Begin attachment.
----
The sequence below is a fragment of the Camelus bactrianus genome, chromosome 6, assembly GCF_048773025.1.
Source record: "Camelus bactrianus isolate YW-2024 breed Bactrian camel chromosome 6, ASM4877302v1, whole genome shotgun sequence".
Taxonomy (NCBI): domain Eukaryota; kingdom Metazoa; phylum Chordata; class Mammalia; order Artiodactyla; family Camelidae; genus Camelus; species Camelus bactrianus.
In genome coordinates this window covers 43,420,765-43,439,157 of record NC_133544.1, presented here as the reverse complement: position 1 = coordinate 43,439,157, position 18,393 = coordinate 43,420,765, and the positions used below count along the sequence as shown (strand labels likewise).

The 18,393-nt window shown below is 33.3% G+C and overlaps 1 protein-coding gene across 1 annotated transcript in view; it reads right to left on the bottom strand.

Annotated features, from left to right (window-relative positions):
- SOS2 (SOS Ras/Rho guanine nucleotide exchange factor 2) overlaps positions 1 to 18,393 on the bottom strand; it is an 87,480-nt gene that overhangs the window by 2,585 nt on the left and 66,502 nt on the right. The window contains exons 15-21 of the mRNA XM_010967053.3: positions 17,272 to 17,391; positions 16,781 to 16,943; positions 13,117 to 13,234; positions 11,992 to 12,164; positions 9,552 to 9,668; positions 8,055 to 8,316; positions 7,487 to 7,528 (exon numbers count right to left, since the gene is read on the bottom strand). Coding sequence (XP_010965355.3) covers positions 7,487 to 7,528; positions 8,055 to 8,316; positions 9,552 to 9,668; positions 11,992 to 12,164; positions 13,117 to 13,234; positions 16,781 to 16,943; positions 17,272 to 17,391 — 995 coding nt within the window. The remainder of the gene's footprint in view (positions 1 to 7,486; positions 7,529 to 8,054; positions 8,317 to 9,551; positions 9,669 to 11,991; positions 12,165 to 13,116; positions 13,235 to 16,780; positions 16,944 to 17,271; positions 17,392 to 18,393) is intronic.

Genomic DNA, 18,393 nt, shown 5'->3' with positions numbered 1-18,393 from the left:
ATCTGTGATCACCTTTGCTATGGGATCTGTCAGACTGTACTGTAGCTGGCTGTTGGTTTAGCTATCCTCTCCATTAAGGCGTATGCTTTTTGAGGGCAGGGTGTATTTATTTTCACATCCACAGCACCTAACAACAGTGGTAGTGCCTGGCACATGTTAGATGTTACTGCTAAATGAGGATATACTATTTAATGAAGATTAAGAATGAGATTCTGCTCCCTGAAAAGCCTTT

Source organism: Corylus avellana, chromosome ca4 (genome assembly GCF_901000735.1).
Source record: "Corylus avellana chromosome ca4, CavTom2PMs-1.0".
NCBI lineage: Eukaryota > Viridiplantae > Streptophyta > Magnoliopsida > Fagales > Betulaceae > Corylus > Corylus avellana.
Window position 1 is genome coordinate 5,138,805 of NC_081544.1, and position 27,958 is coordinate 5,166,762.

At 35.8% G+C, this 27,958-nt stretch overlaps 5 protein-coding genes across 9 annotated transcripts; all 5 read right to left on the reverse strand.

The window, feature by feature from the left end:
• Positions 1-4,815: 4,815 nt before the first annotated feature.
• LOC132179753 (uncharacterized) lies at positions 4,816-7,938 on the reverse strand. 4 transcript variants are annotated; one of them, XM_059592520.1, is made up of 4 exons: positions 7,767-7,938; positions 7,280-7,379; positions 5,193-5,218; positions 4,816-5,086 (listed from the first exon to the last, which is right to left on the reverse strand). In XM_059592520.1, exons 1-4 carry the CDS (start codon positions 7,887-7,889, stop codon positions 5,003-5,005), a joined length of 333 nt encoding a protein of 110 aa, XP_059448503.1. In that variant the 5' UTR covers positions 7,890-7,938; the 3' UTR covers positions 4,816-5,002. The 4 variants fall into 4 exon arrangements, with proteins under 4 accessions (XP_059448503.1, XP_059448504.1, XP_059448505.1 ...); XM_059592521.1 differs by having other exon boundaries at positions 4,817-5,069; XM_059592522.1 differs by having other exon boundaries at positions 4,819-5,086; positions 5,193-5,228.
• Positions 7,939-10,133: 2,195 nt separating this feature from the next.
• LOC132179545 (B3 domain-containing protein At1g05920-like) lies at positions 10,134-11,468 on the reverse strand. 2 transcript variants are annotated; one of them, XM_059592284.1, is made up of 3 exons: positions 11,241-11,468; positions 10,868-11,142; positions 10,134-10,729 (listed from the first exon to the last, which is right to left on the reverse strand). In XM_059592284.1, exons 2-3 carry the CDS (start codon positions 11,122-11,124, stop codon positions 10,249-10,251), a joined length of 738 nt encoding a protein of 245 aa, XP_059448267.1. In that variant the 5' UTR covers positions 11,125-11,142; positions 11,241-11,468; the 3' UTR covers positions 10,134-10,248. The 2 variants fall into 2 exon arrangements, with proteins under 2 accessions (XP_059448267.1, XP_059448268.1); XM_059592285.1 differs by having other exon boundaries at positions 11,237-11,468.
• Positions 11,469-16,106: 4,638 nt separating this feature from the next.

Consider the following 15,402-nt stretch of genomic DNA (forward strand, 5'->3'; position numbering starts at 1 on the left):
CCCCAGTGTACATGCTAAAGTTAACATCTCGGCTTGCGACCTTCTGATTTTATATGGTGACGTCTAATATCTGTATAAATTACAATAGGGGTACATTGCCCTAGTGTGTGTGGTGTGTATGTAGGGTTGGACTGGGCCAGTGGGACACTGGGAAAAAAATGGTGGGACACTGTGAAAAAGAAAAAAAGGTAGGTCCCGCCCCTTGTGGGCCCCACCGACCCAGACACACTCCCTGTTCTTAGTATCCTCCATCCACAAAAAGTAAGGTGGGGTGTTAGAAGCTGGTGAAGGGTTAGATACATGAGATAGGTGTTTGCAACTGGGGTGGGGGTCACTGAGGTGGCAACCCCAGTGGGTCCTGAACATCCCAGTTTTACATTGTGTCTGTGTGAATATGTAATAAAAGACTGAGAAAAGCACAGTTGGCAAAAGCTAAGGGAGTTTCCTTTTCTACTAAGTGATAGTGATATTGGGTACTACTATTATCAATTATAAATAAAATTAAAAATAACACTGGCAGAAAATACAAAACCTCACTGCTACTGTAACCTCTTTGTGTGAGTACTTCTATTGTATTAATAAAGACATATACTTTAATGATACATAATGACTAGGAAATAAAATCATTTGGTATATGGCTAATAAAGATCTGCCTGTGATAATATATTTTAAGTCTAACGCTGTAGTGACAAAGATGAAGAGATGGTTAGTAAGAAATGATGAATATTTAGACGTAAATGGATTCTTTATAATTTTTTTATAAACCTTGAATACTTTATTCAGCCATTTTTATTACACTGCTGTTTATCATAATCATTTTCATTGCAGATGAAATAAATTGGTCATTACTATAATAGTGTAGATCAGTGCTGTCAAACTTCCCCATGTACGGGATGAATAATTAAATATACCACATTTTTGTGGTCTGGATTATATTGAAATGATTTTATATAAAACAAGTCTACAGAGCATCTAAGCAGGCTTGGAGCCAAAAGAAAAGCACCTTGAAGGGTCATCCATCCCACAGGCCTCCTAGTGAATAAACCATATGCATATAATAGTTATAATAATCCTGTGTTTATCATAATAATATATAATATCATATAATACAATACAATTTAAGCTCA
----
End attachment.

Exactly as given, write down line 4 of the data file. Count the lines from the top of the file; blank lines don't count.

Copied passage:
In genome coordinates this window covers 43,420,765-43,439,157 of record NC_133544.1, presented here as the reverse complement: position 1 = coordinate 43,439,157, position 18,393 = coordinate 43,420,765, and the positions used below count along the sequence as shown (strand labels likewise).